First, I'm not an economist - just a regular Joe interested in a small part of the subject. Second, I apologize if this is a better question for the 'politics' stack exchange, but I figured I might get a more thorough/technical answer here.
The question: What is flawed with the following scenario (i.e. what are the downsides or why is it not realistic)?:
- A government's tax model is hard on the wealthy. For simplicity's sake, let's say it caps an individual's annual income (total via employment, capital gains, gifts or anything else) to $1,000,000 USD. So if they make more than that, the rest goes to taxes (or same-year purchases, I suppose) - no exemptions for this tax bracket.
- The government invests the additional taxes into education - providing high quality, cheap/free high level education. In theory, boosting the education level of the country as a whole - and hopefully stimulating innovation, etc.
- Other taxes flow back into businesses - incentives to start and run small businesses. This could keep the markets competitive (plus, no business 'too-big-to-fail' or gross monopolies). Since owners/stakeholders wouldn't profit beyond a point, the focus may go to social/science/tech advances (making a name for one's self), giving back, etc. They could also hire more, use more services, and otherwise stimulate the economy that wat. I suppose you'd need some 'business savings account' to allow large businesses to have a safety net as they could otherwise become unstable.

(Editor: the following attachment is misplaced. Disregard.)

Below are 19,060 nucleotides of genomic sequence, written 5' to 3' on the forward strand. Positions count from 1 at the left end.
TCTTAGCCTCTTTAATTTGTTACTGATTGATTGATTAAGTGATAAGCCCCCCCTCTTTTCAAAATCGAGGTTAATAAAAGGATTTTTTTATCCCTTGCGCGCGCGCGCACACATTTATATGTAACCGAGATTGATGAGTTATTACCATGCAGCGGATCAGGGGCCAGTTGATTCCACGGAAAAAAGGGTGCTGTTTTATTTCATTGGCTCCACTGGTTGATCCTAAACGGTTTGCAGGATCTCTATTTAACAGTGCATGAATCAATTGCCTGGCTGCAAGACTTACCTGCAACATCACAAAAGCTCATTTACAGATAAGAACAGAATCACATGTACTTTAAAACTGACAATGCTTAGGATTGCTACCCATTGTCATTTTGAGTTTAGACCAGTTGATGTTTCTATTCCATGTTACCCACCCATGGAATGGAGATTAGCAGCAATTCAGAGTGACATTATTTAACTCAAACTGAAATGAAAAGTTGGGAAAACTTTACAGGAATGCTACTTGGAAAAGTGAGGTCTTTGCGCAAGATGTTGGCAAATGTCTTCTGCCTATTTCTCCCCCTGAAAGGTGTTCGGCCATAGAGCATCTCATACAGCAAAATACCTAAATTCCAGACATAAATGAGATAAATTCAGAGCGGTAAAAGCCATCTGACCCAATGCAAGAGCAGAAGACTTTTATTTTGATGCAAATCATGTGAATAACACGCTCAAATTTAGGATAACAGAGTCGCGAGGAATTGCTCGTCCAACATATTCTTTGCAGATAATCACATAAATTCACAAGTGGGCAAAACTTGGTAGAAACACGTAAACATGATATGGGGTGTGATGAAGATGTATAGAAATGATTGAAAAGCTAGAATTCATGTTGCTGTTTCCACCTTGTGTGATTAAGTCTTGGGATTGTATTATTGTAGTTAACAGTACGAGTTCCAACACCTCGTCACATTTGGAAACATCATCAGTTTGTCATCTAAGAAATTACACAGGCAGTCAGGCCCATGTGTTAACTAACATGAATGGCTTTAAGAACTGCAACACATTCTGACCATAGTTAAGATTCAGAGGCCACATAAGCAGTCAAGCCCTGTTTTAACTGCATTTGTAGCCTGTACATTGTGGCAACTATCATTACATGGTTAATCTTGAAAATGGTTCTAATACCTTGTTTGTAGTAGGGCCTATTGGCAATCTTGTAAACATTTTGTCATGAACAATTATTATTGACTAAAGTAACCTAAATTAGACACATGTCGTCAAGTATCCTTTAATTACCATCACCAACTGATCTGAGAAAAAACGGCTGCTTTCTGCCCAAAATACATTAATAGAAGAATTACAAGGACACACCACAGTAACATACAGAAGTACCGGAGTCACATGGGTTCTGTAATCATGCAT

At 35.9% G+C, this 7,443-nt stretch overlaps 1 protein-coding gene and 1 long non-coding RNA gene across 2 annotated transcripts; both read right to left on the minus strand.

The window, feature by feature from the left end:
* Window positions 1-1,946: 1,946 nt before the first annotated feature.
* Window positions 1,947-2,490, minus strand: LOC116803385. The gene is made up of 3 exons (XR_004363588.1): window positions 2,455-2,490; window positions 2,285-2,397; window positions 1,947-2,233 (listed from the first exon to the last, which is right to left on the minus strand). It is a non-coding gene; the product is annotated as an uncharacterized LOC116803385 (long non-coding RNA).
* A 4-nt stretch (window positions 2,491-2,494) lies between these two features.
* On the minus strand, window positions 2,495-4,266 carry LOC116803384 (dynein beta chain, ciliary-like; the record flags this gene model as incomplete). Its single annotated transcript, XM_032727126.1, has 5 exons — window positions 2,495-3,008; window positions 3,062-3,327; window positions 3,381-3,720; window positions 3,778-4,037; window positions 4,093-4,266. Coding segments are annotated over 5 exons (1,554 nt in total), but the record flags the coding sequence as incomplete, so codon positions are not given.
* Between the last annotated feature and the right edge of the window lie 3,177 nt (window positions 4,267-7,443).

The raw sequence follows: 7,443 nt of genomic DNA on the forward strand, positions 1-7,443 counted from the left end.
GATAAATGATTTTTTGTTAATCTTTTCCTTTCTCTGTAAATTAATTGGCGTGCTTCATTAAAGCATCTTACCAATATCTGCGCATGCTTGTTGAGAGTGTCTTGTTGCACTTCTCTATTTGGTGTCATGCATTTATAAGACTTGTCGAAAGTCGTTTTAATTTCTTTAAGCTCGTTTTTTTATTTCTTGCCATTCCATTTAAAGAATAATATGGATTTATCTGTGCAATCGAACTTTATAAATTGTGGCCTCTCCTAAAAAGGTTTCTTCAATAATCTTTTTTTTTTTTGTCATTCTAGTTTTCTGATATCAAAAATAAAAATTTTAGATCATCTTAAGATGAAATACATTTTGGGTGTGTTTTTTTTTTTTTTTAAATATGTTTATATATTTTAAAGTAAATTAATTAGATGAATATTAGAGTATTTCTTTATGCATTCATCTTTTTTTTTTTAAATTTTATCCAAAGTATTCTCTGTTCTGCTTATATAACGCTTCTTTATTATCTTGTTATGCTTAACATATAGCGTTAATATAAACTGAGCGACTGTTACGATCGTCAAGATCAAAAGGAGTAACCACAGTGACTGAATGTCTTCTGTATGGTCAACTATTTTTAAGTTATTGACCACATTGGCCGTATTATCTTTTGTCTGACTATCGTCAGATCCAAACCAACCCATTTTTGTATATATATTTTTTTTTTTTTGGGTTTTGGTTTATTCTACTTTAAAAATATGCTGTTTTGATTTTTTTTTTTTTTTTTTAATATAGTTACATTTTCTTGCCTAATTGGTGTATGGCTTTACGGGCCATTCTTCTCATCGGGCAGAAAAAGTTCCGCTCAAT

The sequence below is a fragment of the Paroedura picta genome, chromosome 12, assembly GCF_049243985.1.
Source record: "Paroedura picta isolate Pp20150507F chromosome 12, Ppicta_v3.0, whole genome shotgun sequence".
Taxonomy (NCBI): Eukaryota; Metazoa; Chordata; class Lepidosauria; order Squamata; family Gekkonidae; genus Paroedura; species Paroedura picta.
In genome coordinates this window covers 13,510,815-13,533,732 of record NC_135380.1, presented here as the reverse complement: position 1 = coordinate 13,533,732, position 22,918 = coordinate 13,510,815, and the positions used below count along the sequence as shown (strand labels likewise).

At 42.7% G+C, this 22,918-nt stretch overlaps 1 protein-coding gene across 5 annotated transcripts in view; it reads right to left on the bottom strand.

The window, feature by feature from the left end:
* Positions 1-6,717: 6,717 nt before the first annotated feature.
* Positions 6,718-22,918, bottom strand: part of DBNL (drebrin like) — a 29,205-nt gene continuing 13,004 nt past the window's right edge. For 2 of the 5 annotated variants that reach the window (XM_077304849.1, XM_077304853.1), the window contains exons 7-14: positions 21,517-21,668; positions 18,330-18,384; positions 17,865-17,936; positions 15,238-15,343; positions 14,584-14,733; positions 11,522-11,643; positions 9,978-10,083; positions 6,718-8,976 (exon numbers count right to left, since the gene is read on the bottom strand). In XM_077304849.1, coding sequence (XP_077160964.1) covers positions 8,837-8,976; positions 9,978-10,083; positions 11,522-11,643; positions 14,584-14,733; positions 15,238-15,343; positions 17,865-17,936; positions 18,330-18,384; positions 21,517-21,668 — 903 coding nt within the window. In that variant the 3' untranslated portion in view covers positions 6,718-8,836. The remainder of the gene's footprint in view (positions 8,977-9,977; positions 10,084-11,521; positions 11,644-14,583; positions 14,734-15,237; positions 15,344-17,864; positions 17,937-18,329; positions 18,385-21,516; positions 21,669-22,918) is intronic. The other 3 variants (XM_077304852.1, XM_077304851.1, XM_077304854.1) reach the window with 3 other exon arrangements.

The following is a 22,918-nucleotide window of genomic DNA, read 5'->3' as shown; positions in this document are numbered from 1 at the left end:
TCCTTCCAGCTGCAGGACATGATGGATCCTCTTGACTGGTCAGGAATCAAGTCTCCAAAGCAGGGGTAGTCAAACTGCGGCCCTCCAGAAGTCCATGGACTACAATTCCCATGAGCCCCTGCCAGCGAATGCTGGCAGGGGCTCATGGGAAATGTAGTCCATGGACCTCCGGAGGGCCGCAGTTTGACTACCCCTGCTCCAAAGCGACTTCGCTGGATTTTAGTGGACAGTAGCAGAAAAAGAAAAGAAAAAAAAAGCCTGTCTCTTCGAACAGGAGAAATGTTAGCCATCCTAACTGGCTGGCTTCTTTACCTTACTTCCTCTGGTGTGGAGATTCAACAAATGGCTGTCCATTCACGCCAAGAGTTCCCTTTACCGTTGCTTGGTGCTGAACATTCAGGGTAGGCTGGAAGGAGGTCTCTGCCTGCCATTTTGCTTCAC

Anyway, maybe it's just me, but it seems like making $1M/year would still make for a fantastic living and one you could retire on quickly. You'd still see people making 20x what others earn, so the point isn't to completely flatten the social scale, just even it out.
It seems like this would result in:
- A more just society where the bottom 40% of the nation controls MORE than 1% of the wealth. Obviously you'll still have bums, drug addicts, etc. but that's a reality everywhere so unless it worsens the problem I wouldn't consider that a flaw; and perhaps a rehabilitation system could be funded.
- Create a more robust economy as you'll have a lot of businesses competing and lots of educated people pushing the limits and as stated before, perhaps looking to higher-minded goals than the bottom-line.
- A higher standard of living on average - as more people would be educated, employed and contributing to society.
So again - why doesn't this work? What are the downsides? Or is this just the wrong stack-exchange?